Sunday, July 3, 2011

Gone Ambition

Today on sunday, Sunday July 3, 2011, Page 12, Column, SpeakEasy
Source Website:
By Phin Wong, features editor,, 04:45 AM Jul 03, 2011

PHOTO: When did we swap big dreams for quick naps?
Art by Yen Yok, Copyright © MediaCorp Press Ltd
Today on sunday, Sunday July 3, 2011, Page 12, Column, SpeakEasy

I first attended the Academy Awards when I was nine years old. It was terribly exciting.

The Last Emperor was named Best Picture, Michael Douglas won for Wall Street, Sean Connery finally got himself an Oscar for The Untouchables and my sister's Barbie doll beat Holly Hunter, Cher, Glenn Close and Meryl Streep to win Best Actress.

Man, that was a good year for film.

That Barbie doll also won Oscars for Best Supporting Actress (for a small but pivotal role in another film - she totally did not expect that honour and sobbed through her acceptance speech to rapturous applause), Best Original Screenplay (she has so many talents), Best Make-up (she did her own), Best Art Direction (the original guy dropped out due to contract negotiations and she said: "Well, I did find that great couch for my apartment ...") and Best Director (you should have seen Bertolucci's face).

PHOTO: Madonna’s Blonde Ambition Tour, Russian Red accompanied all the over-the-top costumes designed by Jean Paul Gaultier
Posted on Tue, 01/22/2008 by Karen

It was a clean sweep for Barbie. Well, almost - she lost out on Best Original Song (I really liked that song from Dirty Dancing).

She even wore her own dress to the ceremony, fashioned out of tissue paper, scotch tape and a stapler. "Who are you wearing?" reporters on the red carpet would shout.

PHOTO: Naked ambition, a young couple called Karla and Stuart have come up with the riskiest pursuit., Site staff, Friday 23 February 2007 08:54 PM GMT

"Oh, just lil' ol' me!" she would bashfully reply.

"Give her an Oscar for being fabulous!" the crowds would demand.

"Who the hell is that?" Cher would sneer.

"Move your hair, lady! You're blocking the view!" the paps would yell.

Then my sister would come home from school and find Barbie floating face down in the sink (don't do drugs, kids).

"Play with your own stupid toys!" she'd shriek. Which was just ridiculous - Autobots can't act. And He-Man obviously wasn't dressed for the Oscars.

(The next day, my sister found Barbie tragically hanging from the curtains - she had become horribly depressed after her agent left her for Jennifer Grey.)

I recently had a drink with an old friend I hadn't met up with in a while. I've known her since I joined the choir back in school to kick-start my pop-icon career - which worked out wonderfully until my voice broke, sending shards of sharp notes flying into an innocent crowd of unsuspecting passers-by. (I would have joined the English Literary, Drama and Debating Society in secondary school to begin my quest for an Oscar but didn't on account of my under-achieving school not having enough students who actually spoke English.)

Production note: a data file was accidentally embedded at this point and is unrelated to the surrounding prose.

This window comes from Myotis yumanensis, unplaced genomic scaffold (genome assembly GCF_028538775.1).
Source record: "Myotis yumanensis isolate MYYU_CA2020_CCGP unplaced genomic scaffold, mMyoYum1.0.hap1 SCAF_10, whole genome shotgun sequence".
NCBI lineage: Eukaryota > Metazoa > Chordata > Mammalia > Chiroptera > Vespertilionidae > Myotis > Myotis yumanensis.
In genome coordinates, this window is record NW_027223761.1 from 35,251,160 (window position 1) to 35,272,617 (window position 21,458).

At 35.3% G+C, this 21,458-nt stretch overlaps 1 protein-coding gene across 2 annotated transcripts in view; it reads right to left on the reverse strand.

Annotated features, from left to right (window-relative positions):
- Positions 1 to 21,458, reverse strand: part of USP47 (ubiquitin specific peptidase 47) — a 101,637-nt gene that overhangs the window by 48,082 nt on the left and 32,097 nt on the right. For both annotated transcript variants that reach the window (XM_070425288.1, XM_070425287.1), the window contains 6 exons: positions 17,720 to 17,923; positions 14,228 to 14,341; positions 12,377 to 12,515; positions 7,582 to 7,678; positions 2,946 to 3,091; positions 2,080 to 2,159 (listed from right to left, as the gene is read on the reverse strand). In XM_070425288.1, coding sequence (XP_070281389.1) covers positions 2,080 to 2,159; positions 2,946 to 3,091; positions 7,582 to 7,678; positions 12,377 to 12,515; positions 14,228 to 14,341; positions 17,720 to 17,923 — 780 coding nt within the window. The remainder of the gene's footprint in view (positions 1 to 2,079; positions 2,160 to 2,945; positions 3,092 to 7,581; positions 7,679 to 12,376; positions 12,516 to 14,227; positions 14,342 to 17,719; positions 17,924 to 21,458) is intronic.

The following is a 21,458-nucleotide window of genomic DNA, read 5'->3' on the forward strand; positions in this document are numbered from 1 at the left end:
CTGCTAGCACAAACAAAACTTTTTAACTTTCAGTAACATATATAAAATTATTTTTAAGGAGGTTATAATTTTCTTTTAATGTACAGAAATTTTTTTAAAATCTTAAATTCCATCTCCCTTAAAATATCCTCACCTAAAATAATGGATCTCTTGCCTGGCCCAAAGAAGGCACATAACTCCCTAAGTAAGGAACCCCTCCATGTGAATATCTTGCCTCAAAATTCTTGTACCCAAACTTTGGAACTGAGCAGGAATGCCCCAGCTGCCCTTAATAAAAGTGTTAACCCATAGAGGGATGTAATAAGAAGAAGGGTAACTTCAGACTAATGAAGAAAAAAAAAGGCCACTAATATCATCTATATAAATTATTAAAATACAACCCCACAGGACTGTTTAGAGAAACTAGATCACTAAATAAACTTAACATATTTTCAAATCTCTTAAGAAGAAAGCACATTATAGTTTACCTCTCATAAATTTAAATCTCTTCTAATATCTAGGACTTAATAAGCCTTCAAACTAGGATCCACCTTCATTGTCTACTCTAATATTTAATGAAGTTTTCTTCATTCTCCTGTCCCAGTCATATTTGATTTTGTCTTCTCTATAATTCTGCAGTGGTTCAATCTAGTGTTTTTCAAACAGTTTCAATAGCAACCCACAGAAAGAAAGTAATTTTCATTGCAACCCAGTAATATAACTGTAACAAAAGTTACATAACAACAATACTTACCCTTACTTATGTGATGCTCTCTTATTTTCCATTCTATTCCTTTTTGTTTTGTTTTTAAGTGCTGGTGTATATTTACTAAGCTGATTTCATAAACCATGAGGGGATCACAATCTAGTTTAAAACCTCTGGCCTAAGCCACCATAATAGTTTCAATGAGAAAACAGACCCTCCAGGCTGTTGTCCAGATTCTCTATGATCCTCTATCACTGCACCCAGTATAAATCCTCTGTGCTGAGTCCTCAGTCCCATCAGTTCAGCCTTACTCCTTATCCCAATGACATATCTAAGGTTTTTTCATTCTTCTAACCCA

"What do you want to do with your career?" she asked.

"Erm. Well ... I'd like to be able to continue to have one," I replied.

"That's it?"

"I guess I'd like a promotion."

"And ... ?"

"And ... get paid more. That would be nice."

"That's not terribly ambitious, is it?"

"Well, I'd like to be President but I don't have the batik shirts for it."

I had felt the judging coming from across the table and activated my deflector shield. But she was right - I wasn't being very ambitious any more. Nine-year-old me would have been very disappointed that Barbie had died repeatedly in vain.

PHOTO: The eight-stage Gore-Tex Transalpine-Run; some of the remarkable scenery available in the mountains traveled, captured in the Italian Alps.

The best thing about being a kid is the future ahead of you. You think to yourself, "Oh, Baby, the places you'll go" - and then quickly learn not to refer to yourself in third person as "Baby" in public. Possibilities were endless. I was going to be so many things when I grew up: Actor, film-maker, recording artiste, budding serial killer. And it didn't matter that my only discernible talent was the ability to irritate my sister. The future was mine and I was going to make my dreams come true.

These days, here in the future, I'm happy to have any dream at all - because that would mean I'm actually getting some sleep.

PHOTO: Starting to Drive Again
Posted on April 4, 2011, by Tia's gravatar

When does a person stop dreaming big? Is there an actual age we hit that requires us to abandon hope and settle for what we have? Of course dreams and expectations are adjusted and replaced as we get older - it wouldn't be terribly adult of me to stick to my initial plans for superstardom seeing as I've now accepted my glaring lack of actual talent. But where's the joy and wonder in having nothing planned but the day-to-day?

I turn another year older this month and I guess I know what I'll be wishing for when I blow out the candles: The spunk I had when I was nine. (That and a reminder never to use the word "spunk" when talking about nine-year-olds.)

Hey, a guy can dream, can't he? Even without his sister's tissue-paper-clad Barbie doll.

By Phin Wong, features editor,, 04:45 AM Jul 03, 2011

PHOTO: Traverse snow fields
Posted on January 12, 2011 · 9:58 am, By Clark Fair